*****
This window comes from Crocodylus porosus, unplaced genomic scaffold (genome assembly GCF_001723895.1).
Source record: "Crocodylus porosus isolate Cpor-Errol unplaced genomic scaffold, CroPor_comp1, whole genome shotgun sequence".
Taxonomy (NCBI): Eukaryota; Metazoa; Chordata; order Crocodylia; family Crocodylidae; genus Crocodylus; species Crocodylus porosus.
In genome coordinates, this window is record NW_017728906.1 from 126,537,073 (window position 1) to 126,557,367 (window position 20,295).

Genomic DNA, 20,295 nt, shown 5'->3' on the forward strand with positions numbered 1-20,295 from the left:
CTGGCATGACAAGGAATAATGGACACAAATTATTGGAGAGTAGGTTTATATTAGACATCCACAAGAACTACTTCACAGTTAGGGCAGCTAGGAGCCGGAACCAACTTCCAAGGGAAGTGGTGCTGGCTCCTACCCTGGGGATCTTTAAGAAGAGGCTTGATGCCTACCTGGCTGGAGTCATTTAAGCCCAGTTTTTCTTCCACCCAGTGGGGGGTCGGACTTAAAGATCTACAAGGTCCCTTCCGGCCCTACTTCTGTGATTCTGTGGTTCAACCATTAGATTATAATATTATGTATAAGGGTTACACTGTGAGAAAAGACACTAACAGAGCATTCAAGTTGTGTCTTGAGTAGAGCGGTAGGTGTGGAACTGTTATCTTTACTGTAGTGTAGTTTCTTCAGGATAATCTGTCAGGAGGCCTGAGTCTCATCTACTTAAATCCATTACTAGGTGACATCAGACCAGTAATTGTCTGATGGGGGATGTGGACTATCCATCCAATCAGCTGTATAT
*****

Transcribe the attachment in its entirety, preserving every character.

This window comes from Crocodylus porosus, unplaced genomic scaffold (genome assembly GCF_001723895.1).
Source record: "Crocodylus porosus isolate Cpor-Errol unplaced genomic scaffold, CroPor_comp1, whole genome shotgun sequence".
Taxonomy (NCBI): Eukaryota; Metazoa; Chordata; order Crocodylia; family Crocodylidae; genus Crocodylus; species Crocodylus porosus.
In genome coordinates, this window is record NW_017728906.1 from 126,537,073 (window position 1) to 126,557,367 (window position 20,295).

Genomic DNA, 20,295 nt, shown 5'->3' on the forward strand with positions numbered 1-20,295 from the left:
CTGGCATGACAAGGAATAATGGACACAAATTATTGGAGAGTAGGTTTATATTAGACATCCACAAGAACTACTTCACAGTTAGGGCAGCTAGGAGCCGGAACCAACTTCCAAGGGAAGTGGTGCTGGCTCCTACCCTGGGGATCTTTAAGAAGAGGCTTGATGCCTACCTGGCTGGAGTCATTTAAGCCCAGTTTTTCTTCCACCCAGTGGGGGGTCGGACTTAAAGATCTACAAGGTCCCTTCCGGCCCTACTTCTGTGATTCTGTGGTTCAACCATTAGATTATAATATTATGTATAAGGGTTACACTGTGAGAAAAGACACTAACAGAGCATTCAAGTTGTGTCTTGAGTAGAGCGGTAGGTGTGGAACTGTTATCTTTACTGTAGTGTAGTTTCTTCAGGATAATCTGTCAGGAGGCCTGAGTCTCATCTACTTAAATCCATTACTAGGTGACATCAGACCAGTAATTGTCTGATGGGGGATGTGGACTATCCATCCAATCAGCTGTATAT